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The Seven Hills of Istanbul

Before we tell you the importance of the seven hills of Istanbul, we should have a refreshment course on Europe's other most famous Seven Hills; Rome. Rome was founded in between seven hills in Italy, as a gathering town for several small villages. From that small town, a nation rose that effectively changed the world. Their borders reached to the east and west edges of the European continent. On the most Eastern Corners, the Byzantine Empire that was founded during the end times of the Roman Empire, found itself on another set of seven hills to remind the world that Rome was still alive in all corners of the world. The Byzantine Empire found itself on seven hills of Istanbul, where they honored themselves as the new Rome. They built Churches on each of the hills to continue the tradition, and the land stayed unconquered for some time, until the Ottoman Empire came along. In 1453, Constantinople was conquered, and generations of sultans from then on built Mosques on each of the Seven hills to send a message to the Western empires. This blog is about each of the seven hills and their mosques, all sitting in the same district of Istanbul; Fatih.

1) Hagia Sophia and Sultan Ahmed Mosque

Sophia was first built to be the central cathedral of the Byzantine Empire. Its beauty and design were unmatched in the world, until the Ottoman Empire's capture of Istanbul from the Byzantines. By the orders of Sultan Ahmed the First, a mosque was to be designed on a hill overlooking the Hagia Sophia. This new mosque was to be more glamorous than even Hagia Sophia. Once it completed, the building took over the fame of the city in its mantle. Hagia Sophia was closed for a long time to the public, until recently reopened as a mosque. The two architectural beauties still stand on two hills overlooking one another, and welcome any visitor to Istanbul. 

2) The Sun and the Moon of Edirnekapı

Born in 1522 in Topkapı Palace, Sultan Mihrimah was the daughter of  Suleyman the Magnificent, and Sultan Hurrem. She receives her name Mihrimah from the collective name of the Sun and the Moon in Farsi. As the years pass, and the Beautiful Sultan Mihrimah reaches the age to marry, two candidates rise to have her hand in marriage. One is a governor of Diyarbakır, Rüstem Pasha, and the other is the famous architect Sinan who has designed many of the other famous mosques of Istanbul. The architect was married at the time, and Mimrimah is married to Rüstem Pasha.

Years pass again, and Sultan Mimrimah calls the Architect Sinan to commission a mosque for her. She lets him have freedom with its design, as well as its location. The urban legends suggest, although many years have passed from their first interaction when Mimrimah was 17 years old, to the time of the commission years later, Sinan had never stopped loving the Sultan in secrecy. 

The architect choose the hill across another mosque he designed for Süleyman the Magnificent on Edirnekapı. Sultan Mimrimah Mosque was completed after almost two decades, and its beauty took even longer to be realized by the masses. The mosque itself was darker lighted than others throughout the year. On a handful of days in a year (during the months of April and May alone), the Sunset can be observed on one end of the Mosque, while the Moonrise can be seen from the opposite end of the building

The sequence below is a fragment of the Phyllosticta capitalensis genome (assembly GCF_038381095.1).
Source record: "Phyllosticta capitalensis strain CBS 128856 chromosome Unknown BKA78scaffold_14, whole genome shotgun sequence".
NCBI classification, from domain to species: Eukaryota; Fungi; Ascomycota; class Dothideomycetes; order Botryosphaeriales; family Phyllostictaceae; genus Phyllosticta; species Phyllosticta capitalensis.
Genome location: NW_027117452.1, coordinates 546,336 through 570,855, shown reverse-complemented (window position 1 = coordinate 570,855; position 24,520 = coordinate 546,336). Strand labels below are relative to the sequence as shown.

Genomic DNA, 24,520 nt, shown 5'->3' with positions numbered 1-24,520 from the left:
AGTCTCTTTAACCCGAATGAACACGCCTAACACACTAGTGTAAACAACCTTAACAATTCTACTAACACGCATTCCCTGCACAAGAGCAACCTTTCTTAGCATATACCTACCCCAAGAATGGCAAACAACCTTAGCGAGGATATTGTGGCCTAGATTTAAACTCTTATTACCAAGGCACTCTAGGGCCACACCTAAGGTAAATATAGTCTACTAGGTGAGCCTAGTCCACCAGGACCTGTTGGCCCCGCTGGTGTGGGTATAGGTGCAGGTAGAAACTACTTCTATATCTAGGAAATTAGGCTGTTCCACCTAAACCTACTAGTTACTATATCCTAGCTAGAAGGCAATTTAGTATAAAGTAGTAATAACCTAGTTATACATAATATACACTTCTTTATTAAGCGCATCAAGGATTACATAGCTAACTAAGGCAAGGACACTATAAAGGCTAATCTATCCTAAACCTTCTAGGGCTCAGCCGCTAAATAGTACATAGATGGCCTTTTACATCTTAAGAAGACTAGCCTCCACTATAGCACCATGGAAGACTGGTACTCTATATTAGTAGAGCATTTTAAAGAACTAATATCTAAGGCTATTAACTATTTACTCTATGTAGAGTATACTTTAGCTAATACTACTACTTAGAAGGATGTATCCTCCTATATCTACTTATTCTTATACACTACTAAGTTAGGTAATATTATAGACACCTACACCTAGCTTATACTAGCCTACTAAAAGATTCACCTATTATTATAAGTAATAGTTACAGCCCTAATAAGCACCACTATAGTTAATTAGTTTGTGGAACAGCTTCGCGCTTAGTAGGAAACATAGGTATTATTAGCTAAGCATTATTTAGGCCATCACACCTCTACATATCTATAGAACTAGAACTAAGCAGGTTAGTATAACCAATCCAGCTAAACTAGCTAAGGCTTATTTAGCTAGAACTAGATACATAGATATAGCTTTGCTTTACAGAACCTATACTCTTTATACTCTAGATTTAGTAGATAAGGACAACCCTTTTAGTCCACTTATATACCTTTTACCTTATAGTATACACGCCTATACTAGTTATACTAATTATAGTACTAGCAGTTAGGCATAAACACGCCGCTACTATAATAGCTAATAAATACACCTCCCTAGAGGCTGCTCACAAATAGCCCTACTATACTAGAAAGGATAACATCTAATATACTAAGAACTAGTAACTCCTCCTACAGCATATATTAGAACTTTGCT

3) The Mosque of Grand Mustafa Pasha

Sitting in the Sümbül Efendi area, our last prominent landmark to visit is Kocamustafapasa, which was a Byzantine church in the 13th century, and turned in to a mosque after the conquest of the city. As well as being home to the ancient slave merchants' Arcadius Forum in the Ancient times, the crypt of Sümbül Efendi can be found next door to the building. He was a follower of the Sufi order after whom the part of the district is named after.

4) The Mosque of Yavuz Sultan Selim

The Çukurbostan area of Fatih district is where Yavuz Selim Mosque stands. Once the location of Aspar Cistern, a Byzantine owned location, the Mosque is the closest hill to the Golden Horn that separates the two sides of Europe. While here, you should also add a slight detour to your path and visit Balat and Fener, old Greek and Jewish quarters that offer equally beautiful sceneries and adventure.

5) The Mosque of Beyazit

The part of the district, Beyazit, was home to the Theodosius Grand Forum in the pre-Byzantine era. Although it is in ruins, the hill still has a claim to fame through two outstanding monuments. The 16th-century Süleymaniye Mosque designed by Mimar Sinan has also a title as the UNESCO World Heritage Site. It sits next to the intersection also known as the Beyazit square, full of merchants operating by the Grand Bazaar since the Ottoman era.

6) Çemberlitaş / The Burnt Pillar

Just north of Beyazit, a major meeting spot for Constantinople sat on this hill. These days, only the bottom half of the 330 AD Constantine column remains still standing. The same half of the pillar gives the name of Çemberli Taş to the area, where nearby the 18th-century Nuruosmaniye Mosque is now reaching for fame.

7) The Hill of the Conqueror

During the reign of the Byzantine Empire, an important religious building of that time was sitting on this hill. It was already in ruins when the Ottoman Empire invaded. They cleared the area and built the 15th century Fatih Mosque instead of the Church. 

Yet, the same passion to conquer the city that Sultan Mehmet carried, was also shared by the city itself. The mosque was damaged during the major earthquake of 1766, and it had to be rebuilt. Perhaps to remind the world that Istanbul is a city of fighters, the city's conqueror, Sultan Mehmet is buried in the crypts of the Fatih Mosque.

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